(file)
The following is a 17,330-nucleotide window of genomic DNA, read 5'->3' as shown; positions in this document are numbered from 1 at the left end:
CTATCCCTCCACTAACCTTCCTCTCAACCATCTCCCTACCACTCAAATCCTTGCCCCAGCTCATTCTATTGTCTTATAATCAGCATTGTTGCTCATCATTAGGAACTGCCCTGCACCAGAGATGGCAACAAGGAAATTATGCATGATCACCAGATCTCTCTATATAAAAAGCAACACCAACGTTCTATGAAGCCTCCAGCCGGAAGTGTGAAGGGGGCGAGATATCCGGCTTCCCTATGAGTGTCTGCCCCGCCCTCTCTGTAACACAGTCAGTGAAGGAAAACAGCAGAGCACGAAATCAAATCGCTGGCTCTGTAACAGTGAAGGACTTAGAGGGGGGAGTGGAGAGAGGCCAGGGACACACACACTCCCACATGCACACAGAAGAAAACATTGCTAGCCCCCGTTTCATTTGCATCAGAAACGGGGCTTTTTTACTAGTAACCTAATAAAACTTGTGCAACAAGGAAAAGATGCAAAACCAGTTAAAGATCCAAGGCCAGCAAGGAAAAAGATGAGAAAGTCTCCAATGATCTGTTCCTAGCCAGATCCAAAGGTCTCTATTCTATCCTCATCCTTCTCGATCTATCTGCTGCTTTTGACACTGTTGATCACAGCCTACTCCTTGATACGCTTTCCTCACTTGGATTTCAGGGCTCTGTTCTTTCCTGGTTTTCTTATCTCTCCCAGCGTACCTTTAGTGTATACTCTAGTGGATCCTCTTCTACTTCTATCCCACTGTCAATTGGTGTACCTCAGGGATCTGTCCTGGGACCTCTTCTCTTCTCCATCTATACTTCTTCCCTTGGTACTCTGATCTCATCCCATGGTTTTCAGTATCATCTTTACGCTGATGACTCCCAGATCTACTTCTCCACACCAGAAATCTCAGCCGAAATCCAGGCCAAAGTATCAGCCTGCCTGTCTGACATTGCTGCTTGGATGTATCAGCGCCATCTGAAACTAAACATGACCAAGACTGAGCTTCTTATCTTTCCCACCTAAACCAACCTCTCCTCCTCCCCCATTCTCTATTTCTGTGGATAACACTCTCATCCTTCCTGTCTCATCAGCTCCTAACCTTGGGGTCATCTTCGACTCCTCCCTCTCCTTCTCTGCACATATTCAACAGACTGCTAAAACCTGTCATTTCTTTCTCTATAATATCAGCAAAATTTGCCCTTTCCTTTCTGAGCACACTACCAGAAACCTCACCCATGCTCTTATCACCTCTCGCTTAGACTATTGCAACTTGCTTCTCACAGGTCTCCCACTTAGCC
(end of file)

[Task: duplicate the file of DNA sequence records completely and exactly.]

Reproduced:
The following is a 17,330-nucleotide window of genomic DNA, read 5'->3' as shown; positions in this document are numbered from 1 at the left end:
CTATCCCTCCACTAACCTTCCTCTCAACCATCTCCCTACCACTCAAATCCTTGCCCCAGCTCATTCTATTGTCTTATAATCAGCATTGTTGCTCATCATTAGGAACTGCCCTGCACCAGAGATGGCAACAAGGAAATTATGCATGATCACCAGATCTCTCTATATAAAAAGCAACACCAACGTTCTATGAAGCCTCCAGCCGGAAGTGTGAAGGGGGCGAGATATCCGGCTTCCCTATGAGTGTCTGCCCCGCCCTCTCTGTAACACAGTCAGTGAAGGAAAACAGCAGAGCACGAAATCAAATCGCTGGCTCTGTAACAGTGAAGGACTTAGAGGGGGGAGTGGAGAGAGGCCAGGGACACACACACTCCCACATGCACACAGAAGAAAACATTGCTAGCCCCCGTTTCATTTGCATCAGAAACGGGGCTTTTTTACTAGTAACCTAATAAAACTTGTGCAACAAGGAAAAGATGCAAAACCAGTTAAAGATCCAAGGCCAGCAAGGAAAAAGATGAGAAAGTCTCCAATGATCTGTTCCTAGCCAGATCCAAAGGTCTCTATTCTATCCTCATCCTTCTCGATCTATCTGCTGCTTTTGACACTGTTGATCACAGCCTACTCCTTGATACGCTTTCCTCACTTGGATTTCAGGGCTCTGTTCTTTCCTGGTTTTCTTATCTCTCCCAGCGTACCTTTAGTGTATACTCTAGTGGATCCTCTTCTACTTCTATCCCACTGTCAATTGGTGTACCTCAGGGATCTGTCCTGGGACCTCTTCTCTTCTCCATCTATACTTCTTCCCTTGGTACTCTGATCTCATCCCATGGTTTTCAGTATCATCTTTACGCTGATGACTCCCAGATCTACTTCTCCACACCAGAAATCTCAGCCGAAATCCAGGCCAAAGTATCAGCCTGCCTGTCTGACATTGCTGCTTGGATGTATCAGCGCCATCTGAAACTAAACATGACCAAGACTGAGCTTCTTATCTTTCCCACCTAAACCAACCTCTCCTCCTCCCCCATTCTCTATTTCTGTGGATAACACTCTCATCCTTCCTGTCTCATCAGCTCCTAACCTTGGGGTCATCTTCGACTCCTCCCTCTCCTTCTCTGCACATATTCAACAGACTGCTAAAACCTGTCATTTCTTTCTCTATAATATCAGCAAAATTTGCCCTTTCCTTTCTGAGCACACTACCAGAAACCTCACCCATGCTCTTATCACCTCTCGCTTAGACTATTGCAACTTGCTTCTCACAGGTCTCCCACTTAGCC